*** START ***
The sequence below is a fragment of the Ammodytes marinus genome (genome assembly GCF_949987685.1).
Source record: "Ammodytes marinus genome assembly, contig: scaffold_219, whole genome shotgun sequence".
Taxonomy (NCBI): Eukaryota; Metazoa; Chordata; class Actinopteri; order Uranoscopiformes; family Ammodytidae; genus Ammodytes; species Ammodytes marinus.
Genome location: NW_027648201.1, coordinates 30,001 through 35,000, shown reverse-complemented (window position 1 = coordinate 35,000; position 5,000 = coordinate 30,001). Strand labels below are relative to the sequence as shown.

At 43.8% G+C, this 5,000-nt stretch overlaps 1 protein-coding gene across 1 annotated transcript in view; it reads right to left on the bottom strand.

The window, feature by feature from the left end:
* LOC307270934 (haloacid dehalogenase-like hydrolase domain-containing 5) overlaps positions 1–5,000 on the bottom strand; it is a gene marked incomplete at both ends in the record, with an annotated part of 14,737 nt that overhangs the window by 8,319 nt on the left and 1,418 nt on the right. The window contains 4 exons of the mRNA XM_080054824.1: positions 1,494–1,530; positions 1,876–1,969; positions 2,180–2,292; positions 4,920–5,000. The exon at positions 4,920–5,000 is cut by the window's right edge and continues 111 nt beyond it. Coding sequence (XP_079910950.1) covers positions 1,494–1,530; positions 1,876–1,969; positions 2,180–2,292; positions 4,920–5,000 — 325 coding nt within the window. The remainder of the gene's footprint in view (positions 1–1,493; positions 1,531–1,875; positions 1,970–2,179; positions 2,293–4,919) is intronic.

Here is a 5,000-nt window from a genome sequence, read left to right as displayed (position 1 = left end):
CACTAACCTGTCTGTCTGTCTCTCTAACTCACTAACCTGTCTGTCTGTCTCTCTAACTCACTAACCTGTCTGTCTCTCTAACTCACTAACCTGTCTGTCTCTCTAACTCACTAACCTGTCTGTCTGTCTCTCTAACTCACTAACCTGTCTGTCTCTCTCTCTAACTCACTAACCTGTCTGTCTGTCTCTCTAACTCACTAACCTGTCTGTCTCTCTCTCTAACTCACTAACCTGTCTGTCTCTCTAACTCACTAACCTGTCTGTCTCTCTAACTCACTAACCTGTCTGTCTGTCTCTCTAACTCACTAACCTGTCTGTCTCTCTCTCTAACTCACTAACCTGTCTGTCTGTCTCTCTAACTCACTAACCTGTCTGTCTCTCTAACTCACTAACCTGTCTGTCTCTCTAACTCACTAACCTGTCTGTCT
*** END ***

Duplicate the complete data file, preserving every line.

The sequence below is a fragment of the Ammodytes marinus genome (genome assembly GCF_949987685.1).
Source record: "Ammodytes marinus genome assembly, contig: scaffold_219, whole genome shotgun sequence".
Taxonomy (NCBI): Eukaryota; Metazoa; Chordata; class Actinopteri; order Uranoscopiformes; family Ammodytidae; genus Ammodytes; species Ammodytes marinus.
Genome location: NW_027648201.1, coordinates 30,001 through 35,000, shown reverse-complemented (window position 1 = coordinate 35,000; position 5,000 = coordinate 30,001). Strand labels below are relative to the sequence as shown.

At 43.8% G+C, this 5,000-nt stretch overlaps 1 protein-coding gene across 1 annotated transcript in view; it reads right to left on the bottom strand.

The window, feature by feature from the left end:
* LOC307270934 (haloacid dehalogenase-like hydrolase domain-containing 5) overlaps positions 1–5,000 on the bottom strand; it is a gene marked incomplete at both ends in the record, with an annotated part of 14,737 nt that overhangs the window by 8,319 nt on the left and 1,418 nt on the right. The window contains 4 exons of the mRNA XM_080054824.1: positions 1,494–1,530; positions 1,876–1,969; positions 2,180–2,292; positions 4,920–5,000. The exon at positions 4,920–5,000 is cut by the window's right edge and continues 111 nt beyond it. Coding sequence (XP_079910950.1) covers positions 1,494–1,530; positions 1,876–1,969; positions 2,180–2,292; positions 4,920–5,000 — 325 coding nt within the window. The remainder of the gene's footprint in view (positions 1–1,493; positions 1,531–1,875; positions 1,970–2,179; positions 2,293–4,919) is intronic.

Here is a 5,000-nt window from a genome sequence, read left to right as displayed (position 1 = left end):
CACTAACCTGTCTGTCTGTCTCTCTAACTCACTAACCTGTCTGTCTGTCTCTCTAACTCACTAACCTGTCTGTCTCTCTAACTCACTAACCTGTCTGTCTCTCTAACTCACTAACCTGTCTGTCTGTCTCTCTAACTCACTAACCTGTCTGTCTCTCTCTCTAACTCACTAACCTGTCTGTCTGTCTCTCTAACTCACTAACCTGTCTGTCTCTCTCTCTAACTCACTAACCTGTCTGTCTCTCTAACTCACTAACCTGTCTGTCTCTCTAACTCACTAACCTGTCTGTCTGTCTCTCTAACTCACTAACCTGTCTGTCTCTCTCTCTAACTCACTAACCTGTCTGTCTGTCTCTCTAACTCACTAACCTGTCTGTCTCTCTAACTCACTAACCTGTCTGTCTCTCTAACTCACTAACCTGTCTGTCT